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Christine Metz Howard
KU News Service
785-864-8852

Media Advisory: Faculty can speak about Shirley Temple; Icon campaigned for Bob Dole in Kansas

Tue, 02/11/2014

LAWRENCE — Shirley Temple Black, the iconic child film star known for singing and dancing to cheer up Americans during the Great Depression, died Monday, Feb. 10, at her home in California. University of Kansas experts are available to speak about Temple Black’s legacy on the big screen.

John Tibbetts, associate professor of theatre and film, can speak to Temple Black's legacy as a shining star during Depression-era America. A triple threat who could sing, act and dance, Temple had entire productions built around her by the mid-1930s. She worked with era’s leading actors and directors. Tibbetts teaches film history, which looks at classic Hollywood movies from the 1930s and 1940s

“Her films hold up very well,” Tibbetts said.

To schedule an interview contact Christine Metz Howard at 785-864-8852 or cmetzhoward@ku.edu

Temple Black, who as an adult was an American diplomat, also has a connection to former Sen. Bob Dole of Kansas. She campaigned in Kansas for Dole and other Republicans in 1968 — a race he later won to secure his first term in the U.S. Senate. Photos of Temple Black and Dole during the 1968 campaign are housed at KU’s Robert J. Dole Institute of Politics, and the images are available via the search engine in the Institute’s Dole Archives.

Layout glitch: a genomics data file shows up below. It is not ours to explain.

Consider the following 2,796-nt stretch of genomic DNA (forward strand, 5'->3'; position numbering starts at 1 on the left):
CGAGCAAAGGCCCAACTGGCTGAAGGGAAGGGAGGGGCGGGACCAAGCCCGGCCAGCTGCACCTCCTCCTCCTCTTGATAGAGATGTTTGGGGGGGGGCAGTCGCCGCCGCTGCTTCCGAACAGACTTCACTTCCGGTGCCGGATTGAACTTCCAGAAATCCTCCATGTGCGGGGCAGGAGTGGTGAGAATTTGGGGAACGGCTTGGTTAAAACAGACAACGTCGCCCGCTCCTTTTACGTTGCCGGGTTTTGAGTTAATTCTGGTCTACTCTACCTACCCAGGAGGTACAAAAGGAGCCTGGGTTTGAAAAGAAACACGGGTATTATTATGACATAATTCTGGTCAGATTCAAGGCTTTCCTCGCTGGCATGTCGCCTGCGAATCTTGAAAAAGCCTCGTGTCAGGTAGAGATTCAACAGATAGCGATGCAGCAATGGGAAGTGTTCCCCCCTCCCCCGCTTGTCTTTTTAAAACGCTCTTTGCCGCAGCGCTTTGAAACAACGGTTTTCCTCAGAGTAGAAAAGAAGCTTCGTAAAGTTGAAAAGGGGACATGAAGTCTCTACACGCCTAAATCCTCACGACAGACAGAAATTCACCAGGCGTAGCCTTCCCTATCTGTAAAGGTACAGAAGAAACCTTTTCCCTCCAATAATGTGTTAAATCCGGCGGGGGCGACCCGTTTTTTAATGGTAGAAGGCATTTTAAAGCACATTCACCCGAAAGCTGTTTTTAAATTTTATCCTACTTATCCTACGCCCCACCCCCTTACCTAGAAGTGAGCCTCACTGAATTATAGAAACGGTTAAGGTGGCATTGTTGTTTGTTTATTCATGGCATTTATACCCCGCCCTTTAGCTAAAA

For more information about the Dole Institute and Dole Archives, contact Heather Anderson at 785-864-1422 or handers@ku.edu.



Matt Menzenski, a graduate student in Slavic languages & literatures, took this photo during President Obama’s speech at KU Thursday. Menzenski says he was struck by how relaxed the president was in his delivery. He missed a chance to hear former President Bill Clinton speak in his hometown in 2004, but finally got to see a sitting president this week at KU. “The opportunity to hear the president speak is just one of many great opportunities I've had at KU. So many interesting talks and events happen here all the time. I try to attend at least one a week-- it's never hard to find something interesting to go to.” Tags: University of Kansas College of Liberal Arts and Sciences KU School of Languages, Literatures & Cultures KU Dept of Slavic Languages - Friends & Alumni Barack Obama The White House #exploreKU #POTUSatKU

Let's take a trip down to Coronado & #exploreKU at the pool with @KUSwimDive ! (and insta Go_Pro_Guys) http://t.co/SAiwyxiO8F
Explore KU: The Bells of Mount Oread KU’s Campanile, a 120-foot-tall timepiece that tolls automatically on the hour and quarter-hour, not only sounded in the 2015 New Year at midnight with 12 mighty gongs, but also regularly rings up memories for many Jayhawks – the 277 faculty and students who gave their lives during World War II, the graduates who walk through its doors at commencement, and aspiring students who have strolled through the Lawrence campus. (See http://bit.ly/1xjjwJj). For nearly 60 years, KU’s 53-bell carillon has been tolling the sounds of peace and serenity across Mount Oread since it was installed in June 1955 inside the landmark World War II Memorial Campanile, which was dedicated in 1951. (See http://bit.ly/1BoL9jv) The carillon is also a four-octave musical instrument, which is played with a giant keyboard and foot pedals. University Carillonneur Elizabeth Egber-Berghout (http://bit.ly/14fiBPl), associate professor of carillon and organ, climbs 77 steps up a spiral staircase in the bell tower to perform recitals several times a month.


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